Macklemore’s ‘Gemini’: Not as bad as you'd think, not as good as its intentions

Macklemore, seen here in a Twin jersey, called his new album 'Gemini.' Coincidence ... or a clue to a deeper mystery?

Macklemore, seen here in a Twin jersey, called his new album 'Gemini.' Coincidence ... or a clue to a deeper mystery? Star Tribune

Macklemore is so uncool that his mom writes his name on his fur coats. Macklemore is so uncool that indie rockers are going to invite him to duet in 2027. Macklemore is so uncool he makes J. Cole look like Lil Uzi Vert.

But he’s neither a bad guy nor a bad musician, just a name we’ve heard a little too often in spaces better occupied by other rappers. That became a real problem when he beat Kendrick Lamar to a Best Rap Album Grammy in 2012 for The Heist, his surprise indie hit with wall-of-sound producer Ryan Lewis, featuring two lambasted summer anthems: the gentrified block party “Thrift Shop” and the honestly good, honestly far too over-the-top, honestly honest gay marriage anthem with Mary Lambert, “Same Love.”

With Macklemore's 2016 follow-up, This Unruly Mess I’ve Made, abundant controversy met middling sales, but he put in some honest corrective work for his oft-discussed advantages. “Downtown” got Grandmaster Caz on the charts for the first time ever and put Melle Mel and Kool Moe Dee back there for the first time since the ‘80s. Even the much-despised “White Privilege II” had the good taste to enlist Jamila Woods and Ahamefule Oluo for a few of its eight overthought minutes.

Macklemore’s latest, Gemini, probably won’t be a hit, but it probably won’t flop either, and this is as it should be. It’s his first album without Lewis since 2005, so only the song called “Church” threatens to turn the whole production into a sermon. The rest actually takes a stab at sounding like regular damn hip-hop, with snapping, trapping 808s and even an Offset cameo on “Willy Wonka,” a half-baked Migos tune that would sound much more inspiring in the hands of those triplet-twisters.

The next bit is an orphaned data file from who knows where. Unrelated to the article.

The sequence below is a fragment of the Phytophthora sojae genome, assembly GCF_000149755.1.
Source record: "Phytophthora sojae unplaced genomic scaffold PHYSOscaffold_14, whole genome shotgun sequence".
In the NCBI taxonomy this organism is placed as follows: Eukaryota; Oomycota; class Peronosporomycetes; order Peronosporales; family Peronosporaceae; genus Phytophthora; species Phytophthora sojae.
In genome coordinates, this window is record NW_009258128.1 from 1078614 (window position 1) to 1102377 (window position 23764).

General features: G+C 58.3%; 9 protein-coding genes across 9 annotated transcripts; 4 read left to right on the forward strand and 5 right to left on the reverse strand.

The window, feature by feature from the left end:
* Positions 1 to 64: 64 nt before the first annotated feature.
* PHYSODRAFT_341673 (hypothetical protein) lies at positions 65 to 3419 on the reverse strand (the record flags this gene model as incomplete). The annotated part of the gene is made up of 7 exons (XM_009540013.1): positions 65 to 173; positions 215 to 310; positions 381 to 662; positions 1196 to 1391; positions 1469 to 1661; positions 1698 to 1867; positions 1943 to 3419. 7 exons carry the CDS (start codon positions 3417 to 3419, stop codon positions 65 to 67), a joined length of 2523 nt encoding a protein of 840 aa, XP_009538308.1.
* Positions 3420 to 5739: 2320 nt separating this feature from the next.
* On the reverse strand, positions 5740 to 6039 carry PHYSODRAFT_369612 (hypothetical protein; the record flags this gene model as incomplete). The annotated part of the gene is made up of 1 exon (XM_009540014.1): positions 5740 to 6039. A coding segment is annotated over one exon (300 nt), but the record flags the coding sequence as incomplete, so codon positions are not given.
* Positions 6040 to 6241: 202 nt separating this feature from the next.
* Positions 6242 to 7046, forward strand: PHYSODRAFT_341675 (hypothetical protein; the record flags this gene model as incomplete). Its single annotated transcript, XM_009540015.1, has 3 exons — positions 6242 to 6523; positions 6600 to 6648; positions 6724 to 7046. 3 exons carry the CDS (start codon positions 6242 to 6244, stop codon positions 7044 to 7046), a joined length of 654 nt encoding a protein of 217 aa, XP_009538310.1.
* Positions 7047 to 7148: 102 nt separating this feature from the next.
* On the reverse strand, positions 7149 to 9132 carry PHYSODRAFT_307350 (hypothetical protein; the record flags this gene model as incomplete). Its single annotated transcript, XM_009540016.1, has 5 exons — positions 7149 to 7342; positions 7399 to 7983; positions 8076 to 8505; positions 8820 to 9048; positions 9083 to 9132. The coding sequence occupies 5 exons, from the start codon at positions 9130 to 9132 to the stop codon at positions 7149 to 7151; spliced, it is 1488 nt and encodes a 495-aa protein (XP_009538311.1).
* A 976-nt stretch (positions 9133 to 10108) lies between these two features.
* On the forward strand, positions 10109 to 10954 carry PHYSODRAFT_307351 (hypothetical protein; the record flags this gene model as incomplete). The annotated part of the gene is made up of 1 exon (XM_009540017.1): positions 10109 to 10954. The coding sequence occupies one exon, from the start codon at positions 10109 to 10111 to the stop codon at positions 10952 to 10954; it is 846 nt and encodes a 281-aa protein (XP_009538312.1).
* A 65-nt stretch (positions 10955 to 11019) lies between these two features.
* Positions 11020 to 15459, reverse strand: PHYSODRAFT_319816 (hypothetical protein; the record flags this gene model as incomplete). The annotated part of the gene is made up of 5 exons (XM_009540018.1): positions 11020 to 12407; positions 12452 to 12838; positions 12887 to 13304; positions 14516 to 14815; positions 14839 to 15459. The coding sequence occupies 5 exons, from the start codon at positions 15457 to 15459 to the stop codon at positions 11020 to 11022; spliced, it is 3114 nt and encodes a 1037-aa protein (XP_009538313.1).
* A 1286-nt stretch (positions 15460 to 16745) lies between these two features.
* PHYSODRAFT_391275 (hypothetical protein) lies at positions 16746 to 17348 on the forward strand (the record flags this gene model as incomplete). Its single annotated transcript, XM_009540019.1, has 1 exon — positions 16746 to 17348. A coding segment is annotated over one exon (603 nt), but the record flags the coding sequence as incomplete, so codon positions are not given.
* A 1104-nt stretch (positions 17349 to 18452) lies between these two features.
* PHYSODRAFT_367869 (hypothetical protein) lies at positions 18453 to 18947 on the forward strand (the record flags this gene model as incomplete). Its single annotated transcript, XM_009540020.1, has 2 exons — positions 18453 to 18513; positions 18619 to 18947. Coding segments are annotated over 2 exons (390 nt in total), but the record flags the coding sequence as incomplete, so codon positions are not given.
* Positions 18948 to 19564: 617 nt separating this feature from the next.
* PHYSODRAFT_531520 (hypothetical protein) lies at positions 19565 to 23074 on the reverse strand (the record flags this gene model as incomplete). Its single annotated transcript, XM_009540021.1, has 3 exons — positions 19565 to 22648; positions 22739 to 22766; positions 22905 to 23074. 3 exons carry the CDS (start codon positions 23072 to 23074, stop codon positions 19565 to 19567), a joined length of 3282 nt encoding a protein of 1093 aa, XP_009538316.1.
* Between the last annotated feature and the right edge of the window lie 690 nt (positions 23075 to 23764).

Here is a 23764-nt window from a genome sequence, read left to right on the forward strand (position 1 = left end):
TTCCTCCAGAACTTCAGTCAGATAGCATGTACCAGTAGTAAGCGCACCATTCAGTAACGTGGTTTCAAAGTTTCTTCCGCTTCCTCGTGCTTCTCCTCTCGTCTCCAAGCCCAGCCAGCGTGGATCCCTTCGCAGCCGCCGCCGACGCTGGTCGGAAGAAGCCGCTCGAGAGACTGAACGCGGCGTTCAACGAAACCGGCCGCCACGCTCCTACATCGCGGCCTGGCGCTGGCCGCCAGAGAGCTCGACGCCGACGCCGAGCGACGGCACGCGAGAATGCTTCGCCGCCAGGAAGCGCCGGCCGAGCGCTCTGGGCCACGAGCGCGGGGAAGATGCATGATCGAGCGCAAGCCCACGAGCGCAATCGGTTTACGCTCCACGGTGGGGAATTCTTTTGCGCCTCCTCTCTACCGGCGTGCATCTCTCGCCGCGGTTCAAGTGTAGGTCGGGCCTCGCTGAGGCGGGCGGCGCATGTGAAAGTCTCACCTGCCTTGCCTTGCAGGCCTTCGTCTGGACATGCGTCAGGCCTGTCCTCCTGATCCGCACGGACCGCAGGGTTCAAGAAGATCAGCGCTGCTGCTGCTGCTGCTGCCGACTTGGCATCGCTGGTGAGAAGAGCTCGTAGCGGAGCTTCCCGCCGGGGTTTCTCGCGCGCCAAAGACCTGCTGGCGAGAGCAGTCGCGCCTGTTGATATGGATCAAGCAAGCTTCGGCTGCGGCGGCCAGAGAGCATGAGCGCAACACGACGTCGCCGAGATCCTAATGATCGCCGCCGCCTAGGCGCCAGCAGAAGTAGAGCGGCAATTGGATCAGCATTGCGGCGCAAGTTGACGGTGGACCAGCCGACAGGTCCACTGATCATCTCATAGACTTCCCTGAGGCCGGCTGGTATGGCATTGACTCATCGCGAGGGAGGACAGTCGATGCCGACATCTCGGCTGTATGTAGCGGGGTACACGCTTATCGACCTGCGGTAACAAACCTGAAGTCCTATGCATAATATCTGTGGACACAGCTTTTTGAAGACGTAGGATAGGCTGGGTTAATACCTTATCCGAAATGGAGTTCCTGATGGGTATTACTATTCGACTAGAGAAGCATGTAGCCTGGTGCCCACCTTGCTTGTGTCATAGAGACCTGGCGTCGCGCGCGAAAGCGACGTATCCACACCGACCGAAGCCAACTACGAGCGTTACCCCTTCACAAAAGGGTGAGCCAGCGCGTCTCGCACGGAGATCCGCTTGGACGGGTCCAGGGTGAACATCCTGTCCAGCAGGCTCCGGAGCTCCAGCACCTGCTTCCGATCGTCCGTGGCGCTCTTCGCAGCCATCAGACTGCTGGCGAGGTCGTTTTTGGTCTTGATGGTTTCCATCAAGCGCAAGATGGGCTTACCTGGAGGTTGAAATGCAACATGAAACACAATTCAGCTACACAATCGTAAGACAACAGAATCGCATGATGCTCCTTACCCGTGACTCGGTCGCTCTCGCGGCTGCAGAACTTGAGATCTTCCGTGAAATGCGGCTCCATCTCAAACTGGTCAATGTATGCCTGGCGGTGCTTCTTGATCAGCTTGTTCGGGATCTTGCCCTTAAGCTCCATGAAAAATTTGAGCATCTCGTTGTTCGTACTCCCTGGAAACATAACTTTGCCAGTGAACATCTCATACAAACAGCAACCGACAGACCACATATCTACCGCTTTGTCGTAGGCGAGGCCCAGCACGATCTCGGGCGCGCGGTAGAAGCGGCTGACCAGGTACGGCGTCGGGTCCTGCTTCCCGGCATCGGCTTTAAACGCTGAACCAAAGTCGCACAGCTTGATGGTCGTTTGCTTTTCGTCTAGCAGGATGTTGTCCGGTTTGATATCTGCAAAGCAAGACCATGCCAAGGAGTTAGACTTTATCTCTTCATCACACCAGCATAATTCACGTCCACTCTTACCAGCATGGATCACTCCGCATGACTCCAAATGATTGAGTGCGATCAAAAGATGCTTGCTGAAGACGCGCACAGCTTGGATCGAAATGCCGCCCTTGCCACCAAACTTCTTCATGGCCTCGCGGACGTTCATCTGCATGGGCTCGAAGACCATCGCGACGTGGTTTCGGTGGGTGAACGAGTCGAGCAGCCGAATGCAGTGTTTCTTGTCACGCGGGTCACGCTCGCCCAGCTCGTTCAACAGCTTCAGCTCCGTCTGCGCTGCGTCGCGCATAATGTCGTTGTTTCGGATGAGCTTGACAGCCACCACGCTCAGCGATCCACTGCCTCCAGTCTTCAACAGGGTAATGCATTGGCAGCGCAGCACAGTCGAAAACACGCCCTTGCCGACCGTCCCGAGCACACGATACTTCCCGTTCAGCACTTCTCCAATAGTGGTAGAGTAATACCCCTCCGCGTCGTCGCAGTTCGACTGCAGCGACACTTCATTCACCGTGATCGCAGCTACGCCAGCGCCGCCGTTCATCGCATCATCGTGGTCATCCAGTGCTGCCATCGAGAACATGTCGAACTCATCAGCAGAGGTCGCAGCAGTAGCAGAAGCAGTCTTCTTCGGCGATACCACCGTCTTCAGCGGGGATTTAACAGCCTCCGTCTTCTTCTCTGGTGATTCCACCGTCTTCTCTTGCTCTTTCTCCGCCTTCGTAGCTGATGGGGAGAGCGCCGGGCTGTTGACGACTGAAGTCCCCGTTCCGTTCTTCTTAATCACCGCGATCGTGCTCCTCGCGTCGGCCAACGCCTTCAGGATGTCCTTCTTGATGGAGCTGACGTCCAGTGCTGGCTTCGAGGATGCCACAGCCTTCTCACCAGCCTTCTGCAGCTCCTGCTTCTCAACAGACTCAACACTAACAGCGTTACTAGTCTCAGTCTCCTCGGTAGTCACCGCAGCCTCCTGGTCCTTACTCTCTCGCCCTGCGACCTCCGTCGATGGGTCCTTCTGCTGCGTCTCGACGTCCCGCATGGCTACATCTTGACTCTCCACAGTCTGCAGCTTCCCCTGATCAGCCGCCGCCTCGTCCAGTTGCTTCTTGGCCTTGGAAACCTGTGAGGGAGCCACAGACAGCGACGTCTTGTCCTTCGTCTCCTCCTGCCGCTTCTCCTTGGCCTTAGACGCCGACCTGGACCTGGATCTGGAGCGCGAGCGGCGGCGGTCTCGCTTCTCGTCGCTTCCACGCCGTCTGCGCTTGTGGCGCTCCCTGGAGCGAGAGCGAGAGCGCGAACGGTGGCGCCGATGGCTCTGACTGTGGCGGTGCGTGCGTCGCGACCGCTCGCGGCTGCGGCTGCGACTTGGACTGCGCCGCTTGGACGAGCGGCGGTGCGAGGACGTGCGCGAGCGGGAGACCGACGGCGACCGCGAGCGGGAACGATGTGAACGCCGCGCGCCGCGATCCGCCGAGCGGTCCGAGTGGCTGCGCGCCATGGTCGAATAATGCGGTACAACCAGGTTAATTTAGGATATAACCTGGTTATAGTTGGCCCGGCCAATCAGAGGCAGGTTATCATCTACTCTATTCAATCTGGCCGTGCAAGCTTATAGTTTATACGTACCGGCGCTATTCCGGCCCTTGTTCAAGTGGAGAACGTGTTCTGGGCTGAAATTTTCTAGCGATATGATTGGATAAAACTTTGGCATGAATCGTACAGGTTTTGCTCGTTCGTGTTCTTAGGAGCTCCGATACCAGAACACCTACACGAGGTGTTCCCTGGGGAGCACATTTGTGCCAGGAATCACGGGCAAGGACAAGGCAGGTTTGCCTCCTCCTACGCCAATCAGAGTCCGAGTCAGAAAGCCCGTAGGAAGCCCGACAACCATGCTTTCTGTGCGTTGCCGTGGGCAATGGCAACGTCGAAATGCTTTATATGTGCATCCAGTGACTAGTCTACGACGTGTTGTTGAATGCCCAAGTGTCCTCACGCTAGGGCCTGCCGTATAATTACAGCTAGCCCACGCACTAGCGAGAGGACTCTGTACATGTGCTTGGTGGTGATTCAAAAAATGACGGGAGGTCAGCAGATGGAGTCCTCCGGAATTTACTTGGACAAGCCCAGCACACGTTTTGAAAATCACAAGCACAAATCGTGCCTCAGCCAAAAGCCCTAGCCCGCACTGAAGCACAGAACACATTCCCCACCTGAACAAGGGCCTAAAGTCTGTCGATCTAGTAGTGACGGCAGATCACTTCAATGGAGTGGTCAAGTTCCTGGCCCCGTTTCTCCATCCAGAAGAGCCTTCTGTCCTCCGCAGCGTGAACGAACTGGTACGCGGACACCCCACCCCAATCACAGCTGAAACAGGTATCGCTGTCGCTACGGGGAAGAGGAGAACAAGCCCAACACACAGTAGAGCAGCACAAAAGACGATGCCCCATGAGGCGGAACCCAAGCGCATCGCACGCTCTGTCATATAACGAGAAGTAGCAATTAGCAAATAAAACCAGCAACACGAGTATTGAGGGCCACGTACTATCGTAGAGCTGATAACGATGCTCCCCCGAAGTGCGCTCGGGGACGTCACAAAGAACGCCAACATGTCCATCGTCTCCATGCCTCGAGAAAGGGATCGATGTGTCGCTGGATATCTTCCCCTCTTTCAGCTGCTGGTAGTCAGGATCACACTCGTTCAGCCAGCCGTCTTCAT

But the guy still writes raps designed primarily to service his unsubtle melodies and gigantic choruses. Foxy Shazam banshee Eric Nally (who also shrieked the chorus of “Downtown”) leads off the record with the glass-shattering “Ain’t Gonna Die Tonight,” and the revitalized Kesha oversings the shit out of the otherwise pretty “Good Old Days,” which also spends a full stanza reminiscing about how Mack once dreamed of getting his own star on the First Ave wall. (He did.) The lurching “Over It” wants to strut like Beyoncé’s “6 Inch” but trips down the stairs instead.

And then there’s “Intentions,” perhaps the quintessential Macklemore song – “I should read a book but I keep watching this TV” and so on. It’s both a wink to his haters (he sees you) and a charming shrug to his supporters, and it still fails in those trademark tiny Macklemore ways, like suggesting that porn and feminism are incompatible. (And you can add it to the white pop-reggae Hall of Fame right next to Magic!'s unfortunate “Rude.”) Each song on Gemini has small musical pleasures that make for far less interesting copy than their failings do. Still, when Macklemore opines on “Church” that “No other person on this earth could ever take my job,” it’s genuinely difficult not to start shouting the names of dozens of worthier rappers at your Spotify in disbelief. Dozens, though – not hundreds.